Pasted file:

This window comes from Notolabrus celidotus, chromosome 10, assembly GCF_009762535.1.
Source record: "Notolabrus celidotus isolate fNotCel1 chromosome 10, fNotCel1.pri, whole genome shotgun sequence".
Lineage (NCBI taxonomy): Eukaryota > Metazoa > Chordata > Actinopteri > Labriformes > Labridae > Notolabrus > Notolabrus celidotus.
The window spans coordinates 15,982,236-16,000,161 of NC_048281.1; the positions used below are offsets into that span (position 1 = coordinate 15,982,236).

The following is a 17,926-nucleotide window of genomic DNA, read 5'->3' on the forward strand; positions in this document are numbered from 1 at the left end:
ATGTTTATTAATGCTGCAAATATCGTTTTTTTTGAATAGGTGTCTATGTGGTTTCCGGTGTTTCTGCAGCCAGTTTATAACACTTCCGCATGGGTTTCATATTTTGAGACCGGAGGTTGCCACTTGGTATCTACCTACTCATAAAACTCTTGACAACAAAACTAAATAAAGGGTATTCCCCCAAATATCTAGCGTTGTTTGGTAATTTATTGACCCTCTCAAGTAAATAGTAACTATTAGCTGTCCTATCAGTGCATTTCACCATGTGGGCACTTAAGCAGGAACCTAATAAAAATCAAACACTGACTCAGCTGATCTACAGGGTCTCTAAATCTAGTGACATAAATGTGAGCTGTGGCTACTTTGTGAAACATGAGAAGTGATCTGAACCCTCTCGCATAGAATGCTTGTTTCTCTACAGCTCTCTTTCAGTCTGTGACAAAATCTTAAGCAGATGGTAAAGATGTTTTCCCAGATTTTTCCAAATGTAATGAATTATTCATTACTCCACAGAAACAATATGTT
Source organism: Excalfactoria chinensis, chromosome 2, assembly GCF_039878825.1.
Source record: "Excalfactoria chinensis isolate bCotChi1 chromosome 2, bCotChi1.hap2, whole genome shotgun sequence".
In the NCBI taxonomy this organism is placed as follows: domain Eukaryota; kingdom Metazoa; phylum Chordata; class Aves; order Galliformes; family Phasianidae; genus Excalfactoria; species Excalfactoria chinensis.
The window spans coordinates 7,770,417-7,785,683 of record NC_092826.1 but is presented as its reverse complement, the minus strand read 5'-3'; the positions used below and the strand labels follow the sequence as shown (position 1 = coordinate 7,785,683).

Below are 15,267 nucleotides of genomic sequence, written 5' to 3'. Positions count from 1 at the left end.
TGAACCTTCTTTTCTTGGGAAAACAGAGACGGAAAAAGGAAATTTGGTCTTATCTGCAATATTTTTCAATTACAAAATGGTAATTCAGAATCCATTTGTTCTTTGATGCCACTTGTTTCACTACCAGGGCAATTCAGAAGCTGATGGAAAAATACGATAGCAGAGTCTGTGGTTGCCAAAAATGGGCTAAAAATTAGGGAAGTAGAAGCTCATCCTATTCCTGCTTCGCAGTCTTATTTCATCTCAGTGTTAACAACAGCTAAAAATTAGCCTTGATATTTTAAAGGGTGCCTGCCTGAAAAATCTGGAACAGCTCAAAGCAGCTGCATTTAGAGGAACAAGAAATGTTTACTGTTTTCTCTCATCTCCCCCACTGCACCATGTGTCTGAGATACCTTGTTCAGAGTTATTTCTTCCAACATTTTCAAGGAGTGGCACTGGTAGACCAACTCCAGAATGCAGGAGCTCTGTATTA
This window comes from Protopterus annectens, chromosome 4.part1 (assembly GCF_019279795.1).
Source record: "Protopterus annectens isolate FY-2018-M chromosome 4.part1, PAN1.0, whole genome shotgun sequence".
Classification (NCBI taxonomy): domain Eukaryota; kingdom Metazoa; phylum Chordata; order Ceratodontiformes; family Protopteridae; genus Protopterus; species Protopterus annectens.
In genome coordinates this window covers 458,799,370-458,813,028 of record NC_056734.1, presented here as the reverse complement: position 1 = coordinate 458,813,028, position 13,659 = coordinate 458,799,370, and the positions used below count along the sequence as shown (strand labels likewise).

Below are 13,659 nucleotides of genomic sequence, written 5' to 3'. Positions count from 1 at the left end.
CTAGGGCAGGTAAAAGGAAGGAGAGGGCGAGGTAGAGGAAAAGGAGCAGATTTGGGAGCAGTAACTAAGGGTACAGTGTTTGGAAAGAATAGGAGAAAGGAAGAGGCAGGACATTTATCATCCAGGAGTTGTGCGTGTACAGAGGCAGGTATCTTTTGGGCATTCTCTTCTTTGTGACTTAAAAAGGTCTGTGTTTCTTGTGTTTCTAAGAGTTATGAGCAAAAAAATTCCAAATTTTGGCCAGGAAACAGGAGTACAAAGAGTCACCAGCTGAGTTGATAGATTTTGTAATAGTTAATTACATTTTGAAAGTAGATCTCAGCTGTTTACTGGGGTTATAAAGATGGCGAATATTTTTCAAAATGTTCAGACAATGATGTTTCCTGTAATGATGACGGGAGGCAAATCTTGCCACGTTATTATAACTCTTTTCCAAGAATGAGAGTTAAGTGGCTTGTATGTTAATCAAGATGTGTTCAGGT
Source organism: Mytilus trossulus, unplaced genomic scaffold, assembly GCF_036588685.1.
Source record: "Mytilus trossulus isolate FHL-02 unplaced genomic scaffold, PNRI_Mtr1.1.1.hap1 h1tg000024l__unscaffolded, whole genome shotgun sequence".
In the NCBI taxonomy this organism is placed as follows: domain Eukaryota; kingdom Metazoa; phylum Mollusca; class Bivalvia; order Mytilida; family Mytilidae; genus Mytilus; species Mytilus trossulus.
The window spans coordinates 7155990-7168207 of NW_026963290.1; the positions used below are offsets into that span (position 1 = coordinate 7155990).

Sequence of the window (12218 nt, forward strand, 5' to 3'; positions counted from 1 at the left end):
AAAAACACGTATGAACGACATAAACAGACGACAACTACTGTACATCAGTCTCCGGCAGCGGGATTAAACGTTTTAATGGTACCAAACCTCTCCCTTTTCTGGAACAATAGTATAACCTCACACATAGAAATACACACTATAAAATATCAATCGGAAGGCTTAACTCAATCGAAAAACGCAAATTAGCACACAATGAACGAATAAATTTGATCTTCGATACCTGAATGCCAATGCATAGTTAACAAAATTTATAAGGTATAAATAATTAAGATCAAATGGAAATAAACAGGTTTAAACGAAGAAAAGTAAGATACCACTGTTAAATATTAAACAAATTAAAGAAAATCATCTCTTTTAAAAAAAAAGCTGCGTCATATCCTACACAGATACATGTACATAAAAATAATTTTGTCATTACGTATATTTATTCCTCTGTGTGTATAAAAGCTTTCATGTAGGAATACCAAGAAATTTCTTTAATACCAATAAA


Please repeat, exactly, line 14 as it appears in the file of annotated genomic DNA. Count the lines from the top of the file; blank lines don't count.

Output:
Source record: "Protopterus annectens isolate FY-2018-M chromosome 4.part1, PAN1.0, whole genome shotgun sequence".